Ex-Soccer Club Boss Says He Was "Abused And Tortured" In Dubai Jail

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The former boss of the English soccer club Leeds United revealed how he was treated by Emirati police for two years in Dubai’s notorious prisons.

After spending nearly two years imprisoned in Dubai, former Leeds United managing director David Haigh has revealed the details of his abuse at the hands of Emirati police.

The Yorkshire-born businessman has publicly spoken out about the ordeal for the first time since his release. He was kept at Bur Dubai police station, a notorious holding site where British tourist Lee Brown died in 2011, following an alleged beating by local police.

For the time being, Haigh is legally prohibited from disclosing the extensive details of his treatment in the United Arab Emirates, but he told the Yorkshire Post he was abused “quite badly.”

“They came and got me in the middle of the night, they took me outside to the car park, then moved me into a room, and then I was quite seriously physically abused, tasered, whacked in the face, made to stand in strange positions, and told repeatedly ‘where is the money,’” he stated.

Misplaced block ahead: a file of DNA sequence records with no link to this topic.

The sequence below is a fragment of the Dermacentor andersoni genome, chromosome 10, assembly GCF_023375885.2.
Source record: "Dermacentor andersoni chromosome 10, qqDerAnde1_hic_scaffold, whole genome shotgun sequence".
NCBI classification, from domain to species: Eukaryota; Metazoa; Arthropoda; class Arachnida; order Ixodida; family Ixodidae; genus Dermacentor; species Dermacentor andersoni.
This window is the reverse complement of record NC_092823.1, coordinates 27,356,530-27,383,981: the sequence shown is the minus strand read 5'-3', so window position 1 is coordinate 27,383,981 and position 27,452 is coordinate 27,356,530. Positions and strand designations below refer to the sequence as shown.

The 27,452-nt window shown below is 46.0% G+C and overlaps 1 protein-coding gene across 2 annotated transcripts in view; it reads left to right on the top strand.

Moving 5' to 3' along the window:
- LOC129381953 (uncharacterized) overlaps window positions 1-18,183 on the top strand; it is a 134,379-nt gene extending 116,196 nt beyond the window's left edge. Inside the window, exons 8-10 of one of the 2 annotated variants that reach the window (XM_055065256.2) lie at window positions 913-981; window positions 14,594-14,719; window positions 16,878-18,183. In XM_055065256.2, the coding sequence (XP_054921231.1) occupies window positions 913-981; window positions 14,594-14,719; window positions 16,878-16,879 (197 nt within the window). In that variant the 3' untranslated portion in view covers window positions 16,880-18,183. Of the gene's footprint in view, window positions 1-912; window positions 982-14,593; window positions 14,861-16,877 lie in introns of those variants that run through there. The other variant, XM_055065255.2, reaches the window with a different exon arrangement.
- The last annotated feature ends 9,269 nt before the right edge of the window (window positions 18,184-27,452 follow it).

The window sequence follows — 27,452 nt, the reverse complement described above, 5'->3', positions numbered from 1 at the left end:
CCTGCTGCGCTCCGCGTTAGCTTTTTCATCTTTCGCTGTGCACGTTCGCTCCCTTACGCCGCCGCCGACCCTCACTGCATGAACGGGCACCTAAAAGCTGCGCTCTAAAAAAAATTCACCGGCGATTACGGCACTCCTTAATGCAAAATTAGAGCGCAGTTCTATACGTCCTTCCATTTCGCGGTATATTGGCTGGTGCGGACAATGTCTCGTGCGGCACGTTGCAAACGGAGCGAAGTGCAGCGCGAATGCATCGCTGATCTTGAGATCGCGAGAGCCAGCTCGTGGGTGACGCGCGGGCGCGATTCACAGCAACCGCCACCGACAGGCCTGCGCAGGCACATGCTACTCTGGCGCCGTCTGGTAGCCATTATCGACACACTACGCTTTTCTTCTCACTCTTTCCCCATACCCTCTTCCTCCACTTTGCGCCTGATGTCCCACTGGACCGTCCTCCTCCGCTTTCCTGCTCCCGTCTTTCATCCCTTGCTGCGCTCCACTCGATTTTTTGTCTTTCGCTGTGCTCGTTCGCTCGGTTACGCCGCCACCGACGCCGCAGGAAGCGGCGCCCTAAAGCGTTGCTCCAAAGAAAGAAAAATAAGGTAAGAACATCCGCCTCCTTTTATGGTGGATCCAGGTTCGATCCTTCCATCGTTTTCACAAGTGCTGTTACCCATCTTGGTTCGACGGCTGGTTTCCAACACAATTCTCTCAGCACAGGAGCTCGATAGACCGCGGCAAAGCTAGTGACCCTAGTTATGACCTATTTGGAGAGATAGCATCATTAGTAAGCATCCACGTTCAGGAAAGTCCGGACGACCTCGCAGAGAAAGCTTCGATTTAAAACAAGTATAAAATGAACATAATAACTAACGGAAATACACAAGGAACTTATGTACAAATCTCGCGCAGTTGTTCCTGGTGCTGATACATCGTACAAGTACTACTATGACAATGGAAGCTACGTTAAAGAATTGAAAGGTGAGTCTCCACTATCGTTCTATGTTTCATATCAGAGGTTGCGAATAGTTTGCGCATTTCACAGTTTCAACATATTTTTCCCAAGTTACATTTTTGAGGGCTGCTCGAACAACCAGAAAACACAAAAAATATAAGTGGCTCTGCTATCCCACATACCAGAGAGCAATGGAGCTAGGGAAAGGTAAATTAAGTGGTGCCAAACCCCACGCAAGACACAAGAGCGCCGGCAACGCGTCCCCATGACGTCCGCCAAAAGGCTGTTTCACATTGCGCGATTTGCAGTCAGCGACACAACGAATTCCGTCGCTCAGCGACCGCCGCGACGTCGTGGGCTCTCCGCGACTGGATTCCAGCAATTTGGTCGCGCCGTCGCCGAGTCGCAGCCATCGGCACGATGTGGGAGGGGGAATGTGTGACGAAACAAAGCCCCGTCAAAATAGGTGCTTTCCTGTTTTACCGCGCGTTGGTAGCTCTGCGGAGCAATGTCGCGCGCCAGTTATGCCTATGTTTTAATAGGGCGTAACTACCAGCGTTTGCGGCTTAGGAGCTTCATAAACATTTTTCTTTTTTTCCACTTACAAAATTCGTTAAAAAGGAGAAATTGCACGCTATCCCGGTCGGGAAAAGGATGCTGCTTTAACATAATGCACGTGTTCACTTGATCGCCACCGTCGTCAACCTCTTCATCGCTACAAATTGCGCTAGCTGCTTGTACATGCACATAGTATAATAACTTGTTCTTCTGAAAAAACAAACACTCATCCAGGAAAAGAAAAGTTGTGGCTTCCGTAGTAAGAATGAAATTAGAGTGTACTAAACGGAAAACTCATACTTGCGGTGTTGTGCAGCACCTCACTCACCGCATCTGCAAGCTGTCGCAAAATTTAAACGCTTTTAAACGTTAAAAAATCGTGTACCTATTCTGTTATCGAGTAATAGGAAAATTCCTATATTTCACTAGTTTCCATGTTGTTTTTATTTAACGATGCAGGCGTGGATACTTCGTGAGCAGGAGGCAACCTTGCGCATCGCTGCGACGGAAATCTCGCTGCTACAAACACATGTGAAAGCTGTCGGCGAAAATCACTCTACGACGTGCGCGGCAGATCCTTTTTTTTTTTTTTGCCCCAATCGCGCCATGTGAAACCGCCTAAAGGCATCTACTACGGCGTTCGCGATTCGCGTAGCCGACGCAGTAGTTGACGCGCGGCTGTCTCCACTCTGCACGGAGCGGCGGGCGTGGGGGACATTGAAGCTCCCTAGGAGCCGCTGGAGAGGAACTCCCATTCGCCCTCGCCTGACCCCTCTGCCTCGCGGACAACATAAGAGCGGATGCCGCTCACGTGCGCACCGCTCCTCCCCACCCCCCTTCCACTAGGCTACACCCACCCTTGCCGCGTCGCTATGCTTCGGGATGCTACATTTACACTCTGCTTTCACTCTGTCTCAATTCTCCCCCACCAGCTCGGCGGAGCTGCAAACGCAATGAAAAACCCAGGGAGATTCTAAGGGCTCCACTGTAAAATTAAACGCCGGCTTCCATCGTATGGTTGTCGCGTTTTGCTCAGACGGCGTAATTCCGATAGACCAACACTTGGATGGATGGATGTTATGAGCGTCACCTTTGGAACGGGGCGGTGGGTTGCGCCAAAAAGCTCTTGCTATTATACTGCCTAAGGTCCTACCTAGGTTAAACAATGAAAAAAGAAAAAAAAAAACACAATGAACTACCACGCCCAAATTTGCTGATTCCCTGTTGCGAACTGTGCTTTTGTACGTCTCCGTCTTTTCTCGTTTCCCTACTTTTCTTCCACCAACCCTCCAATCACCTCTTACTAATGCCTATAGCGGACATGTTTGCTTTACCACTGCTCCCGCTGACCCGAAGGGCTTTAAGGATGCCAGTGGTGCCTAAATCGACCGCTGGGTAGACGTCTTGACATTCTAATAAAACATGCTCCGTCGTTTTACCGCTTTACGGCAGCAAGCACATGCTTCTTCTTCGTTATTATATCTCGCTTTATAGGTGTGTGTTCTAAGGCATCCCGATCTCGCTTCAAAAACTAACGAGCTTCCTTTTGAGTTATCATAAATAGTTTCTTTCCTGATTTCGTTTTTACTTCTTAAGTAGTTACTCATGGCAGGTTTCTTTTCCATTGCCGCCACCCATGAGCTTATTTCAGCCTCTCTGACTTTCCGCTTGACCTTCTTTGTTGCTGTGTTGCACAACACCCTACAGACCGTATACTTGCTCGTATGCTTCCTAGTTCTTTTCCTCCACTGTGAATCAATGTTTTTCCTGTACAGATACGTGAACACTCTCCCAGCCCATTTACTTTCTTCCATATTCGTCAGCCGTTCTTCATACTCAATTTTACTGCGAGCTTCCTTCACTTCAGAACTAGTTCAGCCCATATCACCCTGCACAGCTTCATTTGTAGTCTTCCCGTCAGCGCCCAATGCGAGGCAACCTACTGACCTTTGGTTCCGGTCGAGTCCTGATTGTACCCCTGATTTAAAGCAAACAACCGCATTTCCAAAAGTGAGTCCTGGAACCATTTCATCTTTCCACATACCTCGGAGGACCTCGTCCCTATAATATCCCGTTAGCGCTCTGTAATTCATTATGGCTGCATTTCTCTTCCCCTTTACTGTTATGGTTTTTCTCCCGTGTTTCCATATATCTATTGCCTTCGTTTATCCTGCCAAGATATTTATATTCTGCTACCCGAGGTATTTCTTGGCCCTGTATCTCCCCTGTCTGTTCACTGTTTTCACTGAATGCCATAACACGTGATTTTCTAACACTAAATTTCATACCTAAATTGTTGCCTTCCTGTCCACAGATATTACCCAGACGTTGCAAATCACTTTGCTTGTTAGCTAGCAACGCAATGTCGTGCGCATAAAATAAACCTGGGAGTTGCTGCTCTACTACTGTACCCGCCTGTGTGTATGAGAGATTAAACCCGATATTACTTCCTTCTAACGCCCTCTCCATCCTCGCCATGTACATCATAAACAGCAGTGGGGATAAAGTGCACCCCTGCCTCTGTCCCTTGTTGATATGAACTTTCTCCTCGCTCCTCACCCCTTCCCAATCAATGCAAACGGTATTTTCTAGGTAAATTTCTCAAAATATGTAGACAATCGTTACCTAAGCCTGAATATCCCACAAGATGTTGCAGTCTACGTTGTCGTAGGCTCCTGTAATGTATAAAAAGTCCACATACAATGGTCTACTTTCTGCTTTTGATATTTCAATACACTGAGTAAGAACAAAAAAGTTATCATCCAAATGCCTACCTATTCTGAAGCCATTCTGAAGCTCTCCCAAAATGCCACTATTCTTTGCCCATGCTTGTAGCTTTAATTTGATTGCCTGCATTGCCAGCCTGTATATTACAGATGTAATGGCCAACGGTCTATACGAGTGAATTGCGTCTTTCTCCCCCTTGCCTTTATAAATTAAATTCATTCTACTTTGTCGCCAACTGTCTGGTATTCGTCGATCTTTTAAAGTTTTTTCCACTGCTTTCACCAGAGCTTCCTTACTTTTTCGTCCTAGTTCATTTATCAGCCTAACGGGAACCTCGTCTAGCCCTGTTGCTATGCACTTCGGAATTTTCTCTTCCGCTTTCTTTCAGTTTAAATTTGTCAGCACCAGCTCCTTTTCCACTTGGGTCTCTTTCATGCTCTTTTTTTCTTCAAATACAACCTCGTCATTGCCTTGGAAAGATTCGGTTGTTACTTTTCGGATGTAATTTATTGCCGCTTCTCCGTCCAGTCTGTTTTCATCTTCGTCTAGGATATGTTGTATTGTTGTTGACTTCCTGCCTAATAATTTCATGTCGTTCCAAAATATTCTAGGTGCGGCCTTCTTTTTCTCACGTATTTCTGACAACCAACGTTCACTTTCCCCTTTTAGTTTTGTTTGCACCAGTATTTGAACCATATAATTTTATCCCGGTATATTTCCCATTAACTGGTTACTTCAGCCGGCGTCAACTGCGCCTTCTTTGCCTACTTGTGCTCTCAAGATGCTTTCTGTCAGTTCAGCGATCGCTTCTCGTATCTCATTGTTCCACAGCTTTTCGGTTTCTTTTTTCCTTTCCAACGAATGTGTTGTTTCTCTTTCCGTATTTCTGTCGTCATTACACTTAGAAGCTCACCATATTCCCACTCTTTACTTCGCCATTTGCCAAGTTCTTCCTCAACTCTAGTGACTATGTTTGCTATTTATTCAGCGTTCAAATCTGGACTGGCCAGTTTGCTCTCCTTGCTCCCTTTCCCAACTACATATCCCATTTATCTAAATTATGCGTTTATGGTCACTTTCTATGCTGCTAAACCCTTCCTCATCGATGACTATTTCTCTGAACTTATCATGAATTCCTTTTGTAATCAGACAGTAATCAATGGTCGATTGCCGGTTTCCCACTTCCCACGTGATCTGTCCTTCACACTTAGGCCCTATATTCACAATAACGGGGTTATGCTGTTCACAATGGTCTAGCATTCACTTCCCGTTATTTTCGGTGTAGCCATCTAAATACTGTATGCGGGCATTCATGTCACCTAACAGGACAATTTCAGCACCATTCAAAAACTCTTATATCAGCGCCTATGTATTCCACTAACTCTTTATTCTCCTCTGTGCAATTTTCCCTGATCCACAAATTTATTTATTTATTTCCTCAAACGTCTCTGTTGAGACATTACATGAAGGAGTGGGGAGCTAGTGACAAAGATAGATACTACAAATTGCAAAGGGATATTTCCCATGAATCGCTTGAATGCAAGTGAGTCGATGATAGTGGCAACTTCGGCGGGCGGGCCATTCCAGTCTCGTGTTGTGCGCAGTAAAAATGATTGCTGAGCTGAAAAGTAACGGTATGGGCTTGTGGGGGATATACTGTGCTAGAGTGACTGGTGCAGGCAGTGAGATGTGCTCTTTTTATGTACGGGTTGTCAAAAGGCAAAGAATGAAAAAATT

The 38-year-old solicitor also said he was forced by investigators to confess to his alleged crimes.

“I was told if I confessed I could go home. I said I wouldn’t confess, I didn’t do it, you can carry on torturing me,” he added.

Recommended: When Will UAE Start Looking Into Allegations Of Forced Confessions?

Haigh was first taken into custody in the Gulf city in May 2014 on suspicion of embezzlement, fraud and money laundering. He was held without charge for 14 months and all his worldwide assets were frozen.

Later, over accusations of financial irregularities made by his former Dubai-based employer Gulf Finance House, he was sentenced to two years in prison, most of which he had already served.

A day before Haigh was to be released and deported back to the United Kingdom, on Nov. 16, 2015, GFH brought forth new allegations against him, this time, accusing him of sending “abuse by electronic means” in tweets.

Haigh vehemently denied the claims, saying he couldn’t have sent the tweets, given the fact that he had no internet access in jail.

Finally, last month, he was acquitted in the cyberslander charges and sent back home over Easter. Haigh referred to his release as the end to a "22-month nightmare."

In order to save others his terrible fate in the Gulf city, which is also one of the most popular tourist destinations in the world, Haigh said the British government should do more to make people aware of the do's and don't's of visiting Dubai.

“I want the British Embassy to make a travel warning, to people, tourists and businessmen who go to Dubai, that you need to be aware of the law on social media, you can end up in jail. You need to be aware of the law on cheques, the law on all these things. Don’t paint the picture that it is 100 percent rosy,” he said.

Read More: What Other Normal Things Can You Get Arrested For In Dubai?

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